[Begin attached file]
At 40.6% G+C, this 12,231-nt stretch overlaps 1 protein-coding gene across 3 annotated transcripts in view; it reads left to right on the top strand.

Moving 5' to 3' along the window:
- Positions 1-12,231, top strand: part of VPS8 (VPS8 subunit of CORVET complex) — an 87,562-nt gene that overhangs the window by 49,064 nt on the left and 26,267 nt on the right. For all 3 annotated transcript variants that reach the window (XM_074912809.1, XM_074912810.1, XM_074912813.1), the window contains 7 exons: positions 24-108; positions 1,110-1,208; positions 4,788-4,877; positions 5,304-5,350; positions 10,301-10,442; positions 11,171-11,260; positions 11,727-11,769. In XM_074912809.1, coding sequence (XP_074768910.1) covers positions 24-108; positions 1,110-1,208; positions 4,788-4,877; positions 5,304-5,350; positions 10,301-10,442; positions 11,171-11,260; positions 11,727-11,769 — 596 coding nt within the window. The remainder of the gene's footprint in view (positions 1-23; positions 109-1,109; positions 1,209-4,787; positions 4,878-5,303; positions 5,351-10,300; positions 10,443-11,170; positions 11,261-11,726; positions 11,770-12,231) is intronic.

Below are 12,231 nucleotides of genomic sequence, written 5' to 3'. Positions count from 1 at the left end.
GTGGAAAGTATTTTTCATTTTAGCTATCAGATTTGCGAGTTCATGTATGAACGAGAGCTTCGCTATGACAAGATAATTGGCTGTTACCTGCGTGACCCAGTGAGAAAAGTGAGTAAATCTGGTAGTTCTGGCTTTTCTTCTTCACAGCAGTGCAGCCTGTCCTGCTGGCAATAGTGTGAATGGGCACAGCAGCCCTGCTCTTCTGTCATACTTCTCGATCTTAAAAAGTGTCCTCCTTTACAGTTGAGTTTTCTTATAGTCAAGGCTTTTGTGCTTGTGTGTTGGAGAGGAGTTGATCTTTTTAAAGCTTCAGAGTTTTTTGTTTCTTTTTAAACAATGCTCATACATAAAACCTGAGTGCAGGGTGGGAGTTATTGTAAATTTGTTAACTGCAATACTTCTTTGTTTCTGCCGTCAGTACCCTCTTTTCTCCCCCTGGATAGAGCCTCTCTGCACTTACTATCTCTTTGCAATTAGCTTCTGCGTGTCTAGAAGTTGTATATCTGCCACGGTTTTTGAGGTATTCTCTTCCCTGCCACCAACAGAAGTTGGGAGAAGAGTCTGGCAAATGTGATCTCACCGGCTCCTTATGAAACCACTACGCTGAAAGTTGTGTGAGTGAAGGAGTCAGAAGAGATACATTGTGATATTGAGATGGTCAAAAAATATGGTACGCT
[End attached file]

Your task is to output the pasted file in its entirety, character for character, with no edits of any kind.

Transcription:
At 40.6% G+C, this 12,231-nt stretch overlaps 1 protein-coding gene across 3 annotated transcripts in view; it reads left to right on the top strand.

Moving 5' to 3' along the window:
- Positions 1-12,231, top strand: part of VPS8 (VPS8 subunit of CORVET complex) — an 87,562-nt gene that overhangs the window by 49,064 nt on the left and 26,267 nt on the right. For all 3 annotated transcript variants that reach the window (XM_074912809.1, XM_074912810.1, XM_074912813.1), the window contains 7 exons: positions 24-108; positions 1,110-1,208; positions 4,788-4,877; positions 5,304-5,350; positions 10,301-10,442; positions 11,171-11,260; positions 11,727-11,769. In XM_074912809.1, coding sequence (XP_074768910.1) covers positions 24-108; positions 1,110-1,208; positions 4,788-4,877; positions 5,304-5,350; positions 10,301-10,442; positions 11,171-11,260; positions 11,727-11,769 — 596 coding nt within the window. The remainder of the gene's footprint in view (positions 1-23; positions 109-1,109; positions 1,209-4,787; positions 4,878-5,303; positions 5,351-10,300; positions 10,443-11,170; positions 11,261-11,726; positions 11,770-12,231) is intronic.

Below are 12,231 nucleotides of genomic sequence, written 5' to 3'. Positions count from 1 at the left end.
GTGGAAAGTATTTTTCATTTTAGCTATCAGATTTGCGAGTTCATGTATGAACGAGAGCTTCGCTATGACAAGATAATTGGCTGTTACCTGCGTGACCCAGTGAGAAAAGTGAGTAAATCTGGTAGTTCTGGCTTTTCTTCTTCACAGCAGTGCAGCCTGTCCTGCTGGCAATAGTGTGAATGGGCACAGCAGCCCTGCTCTTCTGTCATACTTCTCGATCTTAAAAAGTGTCCTCCTTTACAGTTGAGTTTTCTTATAGTCAAGGCTTTTGTGCTTGTGTGTTGGAGAGGAGTTGATCTTTTTAAAGCTTCAGAGTTTTTTGTTTCTTTTTAAACAATGCTCATACATAAAACCTGAGTGCAGGGTGGGAGTTATTGTAAATTTGTTAACTGCAATACTTCTTTGTTTCTGCCGTCAGTACCCTCTTTTCTCCCCCTGGATAGAGCCTCTCTGCACTTACTATCTCTTTGCAATTAGCTTCTGCGTGTCTAGAAGTTGTATATCTGCCACGGTTTTTGAGGTATTCTCTTCCCTGCCACCAACAGAAGTTGGGAGAAGAGTCTGGCAAATGTGATCTCACCGGCTCCTTATGAAACCACTACGCTGAAAGTTGTGTGAGTGAAGGAGTCAGAAGAGATACATTGTGATATTGAGATGGTCAAAAAATATGGTACGCT